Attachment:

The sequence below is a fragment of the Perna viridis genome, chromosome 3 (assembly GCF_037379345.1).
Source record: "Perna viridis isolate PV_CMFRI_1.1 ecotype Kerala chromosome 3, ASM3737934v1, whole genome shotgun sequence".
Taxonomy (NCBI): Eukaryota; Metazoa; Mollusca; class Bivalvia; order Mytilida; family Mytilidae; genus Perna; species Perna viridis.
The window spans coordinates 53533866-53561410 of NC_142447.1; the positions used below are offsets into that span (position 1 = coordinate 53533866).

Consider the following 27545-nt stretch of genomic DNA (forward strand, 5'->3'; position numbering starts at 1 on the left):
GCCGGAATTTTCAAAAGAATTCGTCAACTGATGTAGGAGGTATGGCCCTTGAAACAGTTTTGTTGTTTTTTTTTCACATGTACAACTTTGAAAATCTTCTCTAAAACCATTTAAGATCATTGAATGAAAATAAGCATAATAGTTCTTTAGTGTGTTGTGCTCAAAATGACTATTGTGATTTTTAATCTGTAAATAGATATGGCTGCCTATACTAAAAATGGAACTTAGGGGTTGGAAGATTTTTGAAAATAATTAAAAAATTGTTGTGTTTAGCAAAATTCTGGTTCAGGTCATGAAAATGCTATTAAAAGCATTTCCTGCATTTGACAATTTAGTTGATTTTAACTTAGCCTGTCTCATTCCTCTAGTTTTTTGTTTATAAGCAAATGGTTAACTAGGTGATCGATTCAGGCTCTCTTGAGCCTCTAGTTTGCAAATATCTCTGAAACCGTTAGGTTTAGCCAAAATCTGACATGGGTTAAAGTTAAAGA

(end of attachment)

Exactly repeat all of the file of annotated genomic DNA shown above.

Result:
The sequence below is a fragment of the Perna viridis genome, chromosome 3 (assembly GCF_037379345.1).
Source record: "Perna viridis isolate PV_CMFRI_1.1 ecotype Kerala chromosome 3, ASM3737934v1, whole genome shotgun sequence".
Taxonomy (NCBI): Eukaryota; Metazoa; Mollusca; class Bivalvia; order Mytilida; family Mytilidae; genus Perna; species Perna viridis.
The window spans coordinates 53533866-53561410 of NC_142447.1; the positions used below are offsets into that span (position 1 = coordinate 53533866).

Consider the following 27545-nt stretch of genomic DNA (forward strand, 5'->3'; position numbering starts at 1 on the left):
GCCGGAATTTTCAAAAGAATTCGTCAACTGATGTAGGAGGTATGGCCCTTGAAACAGTTTTGTTGTTTTTTTTTCACATGTACAACTTTGAAAATCTTCTCTAAAACCATTTAAGATCATTGAATGAAAATAAGCATAATAGTTCTTTAGTGTGTTGTGCTCAAAATGACTATTGTGATTTTTAATCTGTAAATAGATATGGCTGCCTATACTAAAAATGGAACTTAGGGGTTGGAAGATTTTTGAAAATAATTAAAAAATTGTTGTGTTTAGCAAAATTCTGGTTCAGGTCATGAAAATGCTATTAAAAGCATTTCCTGCATTTGACAATTTAGTTGATTTTAACTTAGCCTGTCTCATTCCTCTAGTTTTTTGTTTATAAGCAAATGGTTAACTAGGTGATCGATTCAGGCTCTCTTGAGCCTCTAGTTTGCAAATATCTCTGAAACCGTTAGGTTTAGCCAAAATCTGACATGGGTTAAAGTTAAAGA